Lift11: Alexander Osterwalder, The new business models [en]

[fr] Notes de la conférence Lift11 à Genève.

Live and India-lagged notes from the Lift11 Conference in Geneva. Might contain errors and personal opinions. Use the comments if you spot nasty errors.

Process of creating new businesses, and how that’s changing today. What does the process of car design have in common with creating your business? Not very much. Car design is a structured process, with crash tests before you roll. In business, it’s real life directly. Could we learn something from car design?

Dreamy: Mike is 34, MIT graduate, passionate about a business idea, masters the tools, does market research, crunch the numbers (tweak them a little), goes to find money, and builds his company with the huge pile of cash he got.

But… most business plans do not survive the first customer contact. This means we rely on real-life crashes. No crash tests.

Car design: sketching, all angles, different varieties, then prototypes. Then tests.

Could we design business models in the way we design cars? We know what the parts of a car are, but what exactly is a business model? When people try to explain business models, tower of Babel. We don’t have a common language to talk about business models => the business model canvas.

  • customer segments
  • value proposition
  • customer relationships (what kind of relationship)
  • revenue streams
  • key resources
  • key activities (what do we do?)
  • cost structure

Nine building blocks for a business model that can help us make it tangible.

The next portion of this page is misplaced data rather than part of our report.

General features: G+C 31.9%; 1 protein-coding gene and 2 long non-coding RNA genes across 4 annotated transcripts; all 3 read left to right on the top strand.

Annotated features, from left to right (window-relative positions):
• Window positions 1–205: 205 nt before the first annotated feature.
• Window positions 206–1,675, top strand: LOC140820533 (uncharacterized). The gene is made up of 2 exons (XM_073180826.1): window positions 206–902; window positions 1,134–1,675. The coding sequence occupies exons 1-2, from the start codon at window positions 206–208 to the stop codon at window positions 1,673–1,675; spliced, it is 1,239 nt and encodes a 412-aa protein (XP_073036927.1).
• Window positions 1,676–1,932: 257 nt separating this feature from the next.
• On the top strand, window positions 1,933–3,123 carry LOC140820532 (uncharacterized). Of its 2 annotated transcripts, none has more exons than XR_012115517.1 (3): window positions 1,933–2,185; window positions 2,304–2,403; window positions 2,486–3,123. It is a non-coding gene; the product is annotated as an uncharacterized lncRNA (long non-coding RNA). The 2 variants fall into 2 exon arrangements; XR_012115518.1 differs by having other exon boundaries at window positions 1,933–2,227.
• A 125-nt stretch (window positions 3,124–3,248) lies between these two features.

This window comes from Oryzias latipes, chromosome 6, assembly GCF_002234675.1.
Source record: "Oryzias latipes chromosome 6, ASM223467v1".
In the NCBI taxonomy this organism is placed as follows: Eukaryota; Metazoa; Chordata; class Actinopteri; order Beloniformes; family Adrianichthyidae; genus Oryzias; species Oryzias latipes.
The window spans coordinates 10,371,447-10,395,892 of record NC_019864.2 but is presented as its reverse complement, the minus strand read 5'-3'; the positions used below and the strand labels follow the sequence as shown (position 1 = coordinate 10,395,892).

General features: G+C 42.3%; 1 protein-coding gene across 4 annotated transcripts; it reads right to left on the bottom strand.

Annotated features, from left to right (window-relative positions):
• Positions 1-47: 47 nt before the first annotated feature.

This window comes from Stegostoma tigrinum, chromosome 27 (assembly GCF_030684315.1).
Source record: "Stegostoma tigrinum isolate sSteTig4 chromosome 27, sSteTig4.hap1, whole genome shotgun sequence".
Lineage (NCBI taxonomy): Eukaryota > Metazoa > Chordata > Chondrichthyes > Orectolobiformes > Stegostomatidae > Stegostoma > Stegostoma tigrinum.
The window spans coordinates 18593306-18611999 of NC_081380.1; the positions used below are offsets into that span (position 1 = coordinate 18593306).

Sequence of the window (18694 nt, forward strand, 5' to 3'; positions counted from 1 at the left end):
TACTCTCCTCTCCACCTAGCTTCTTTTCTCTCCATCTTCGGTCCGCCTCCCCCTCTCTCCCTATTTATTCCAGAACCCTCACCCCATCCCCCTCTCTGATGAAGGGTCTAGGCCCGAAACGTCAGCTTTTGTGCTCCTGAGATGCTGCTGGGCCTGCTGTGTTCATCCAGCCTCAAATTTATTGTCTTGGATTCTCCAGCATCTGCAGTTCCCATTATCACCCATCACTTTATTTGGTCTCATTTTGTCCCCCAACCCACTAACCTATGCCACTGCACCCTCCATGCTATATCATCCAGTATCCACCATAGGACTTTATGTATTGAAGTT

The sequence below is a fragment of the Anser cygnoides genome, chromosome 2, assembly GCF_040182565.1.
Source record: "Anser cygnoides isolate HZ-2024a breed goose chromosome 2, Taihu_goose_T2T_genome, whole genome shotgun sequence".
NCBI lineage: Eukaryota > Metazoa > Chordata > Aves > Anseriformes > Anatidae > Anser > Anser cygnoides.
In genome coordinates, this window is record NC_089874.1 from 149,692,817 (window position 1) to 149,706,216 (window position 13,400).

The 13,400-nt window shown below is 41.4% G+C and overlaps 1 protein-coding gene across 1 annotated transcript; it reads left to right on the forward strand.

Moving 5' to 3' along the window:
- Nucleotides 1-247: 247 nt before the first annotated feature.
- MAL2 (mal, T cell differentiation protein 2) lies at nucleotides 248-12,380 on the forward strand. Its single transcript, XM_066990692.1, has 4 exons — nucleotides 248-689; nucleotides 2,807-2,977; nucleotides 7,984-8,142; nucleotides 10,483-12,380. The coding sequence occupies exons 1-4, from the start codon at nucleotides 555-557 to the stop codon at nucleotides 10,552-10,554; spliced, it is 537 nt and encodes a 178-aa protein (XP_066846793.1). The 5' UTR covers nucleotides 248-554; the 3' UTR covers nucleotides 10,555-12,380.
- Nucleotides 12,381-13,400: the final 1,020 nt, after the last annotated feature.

Solar energy: horrendous upfront costs to put panels on a roof. Guy came up with a different business model: sell solar energy at a fixed price — target companies. Pays the upfront costs in exchange for a 5-10 year commitment to the fixed price. SunEdison.

We can sketch our business models.

Prototyping? Poster on the wall. Sketch out many different variations on the initial idea or business model. Variety! Usually we stick to ONE business model. What a shame. Each product can lead to five, ten, twenty business models. Go through them if you’re serious.

Amazing product: peepoo — portable one-use toilet, biodegradable. Not-for-profit is not what we want to do, so which sustainable business model? Free? Licensing? Cross Subsidies? Franchise? …?

Simulate the different business models. For example a fremium model for a running iPhone app. *steph-note: Alex goes through different scenarios.*

The simulation helps you see what might work.

But then, how do you test? Everything in your business model is a guess. Take it outside and test it to learn. Talk to customers (trivial). Fake ads can help you test. Then feed the results back into your business model. Only then can you think of building.

  1. an entrepreneur in the 21st century needs to be systematic about their process
  2. need to play
  3. test hypotheses before building organization

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